Write a simple LKM, compile it, load it, and run it.
- [Voiceover] To compile modules you use the kernel makefile…and a command like "make -C"…then the path name to the directory…where the kernel makefile is,…and then "M=$PWD."…M is a macro used by the kernel makefile.…PWD is the shell variable, of course,…of what directory we're in,…so what we're trying to do is compile modules…in the directory we're in right now.…And we compile modules using the target module.…So we're doing a make modules using the kernel makefile…and telling the kernel makefile to make modules…in our current directory.…
Let's say we had a module source file named "mod.c"…in our current directory.…Also, in that current directory we would need the makefile.…The kernel makefile would look for our makefile.…And in our makefile the kernel makefile looks…to see for a list of objects assigned to the macro "obj-m,"…and it will make modules out of all those object files.…So our current directory makefile needs…to have "obj-m"…set to "mod.o."…Now we don't have a mod.o yet, we only have a mod.c,…but it'll figure that out.…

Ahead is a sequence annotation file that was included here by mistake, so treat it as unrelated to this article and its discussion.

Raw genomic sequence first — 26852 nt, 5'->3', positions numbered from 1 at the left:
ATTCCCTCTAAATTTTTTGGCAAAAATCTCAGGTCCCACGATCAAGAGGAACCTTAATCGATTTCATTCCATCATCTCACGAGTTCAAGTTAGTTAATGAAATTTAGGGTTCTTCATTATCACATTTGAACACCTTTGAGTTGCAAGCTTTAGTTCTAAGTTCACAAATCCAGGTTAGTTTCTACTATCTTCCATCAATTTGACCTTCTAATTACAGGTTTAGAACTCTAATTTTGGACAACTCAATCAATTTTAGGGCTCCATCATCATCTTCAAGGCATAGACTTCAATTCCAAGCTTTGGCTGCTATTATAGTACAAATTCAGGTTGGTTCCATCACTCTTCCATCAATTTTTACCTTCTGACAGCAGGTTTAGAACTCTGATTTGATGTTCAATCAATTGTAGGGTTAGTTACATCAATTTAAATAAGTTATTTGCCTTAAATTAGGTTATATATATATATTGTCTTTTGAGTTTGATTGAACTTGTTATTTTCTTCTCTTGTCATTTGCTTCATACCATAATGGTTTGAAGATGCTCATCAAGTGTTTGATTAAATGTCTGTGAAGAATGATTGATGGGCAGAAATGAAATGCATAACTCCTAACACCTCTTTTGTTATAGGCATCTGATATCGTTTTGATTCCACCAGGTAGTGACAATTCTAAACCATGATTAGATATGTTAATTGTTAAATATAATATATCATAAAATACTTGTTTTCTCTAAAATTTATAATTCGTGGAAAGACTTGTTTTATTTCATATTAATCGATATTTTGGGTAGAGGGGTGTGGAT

We survey the Linux kernel specification, boot process, and loadable kernel modules. You will practice techniques such as downloading and searching Linux kernel source code and configuring a Linux kernel from scratch. Challenge and solution videos at the end of almost every chapter allow you to test your new Linux skills along the way.
- What is the Linux kernel?
- Controlling hardware
- Reading Linux kernel messages
- Reading and writing files from the proc and sysfs filesystems
- Configuring GRUB
- Using kernel command-line parameters
- Configuring run levels
- Working with loadable kernel modules (LKMs)
- Searching the kernel source code
- Building and installing a Linux kernel
Skill Level Advanced
Learning Linux Command Line (2016)with Scott Simpson1h 38m Beginner
1. Surveying the Linux Kernel
3. Working with Loadable Kernel Modules
4. Examining Linux Kernel Source Code
5. Configuring and Building a Linux Kernel
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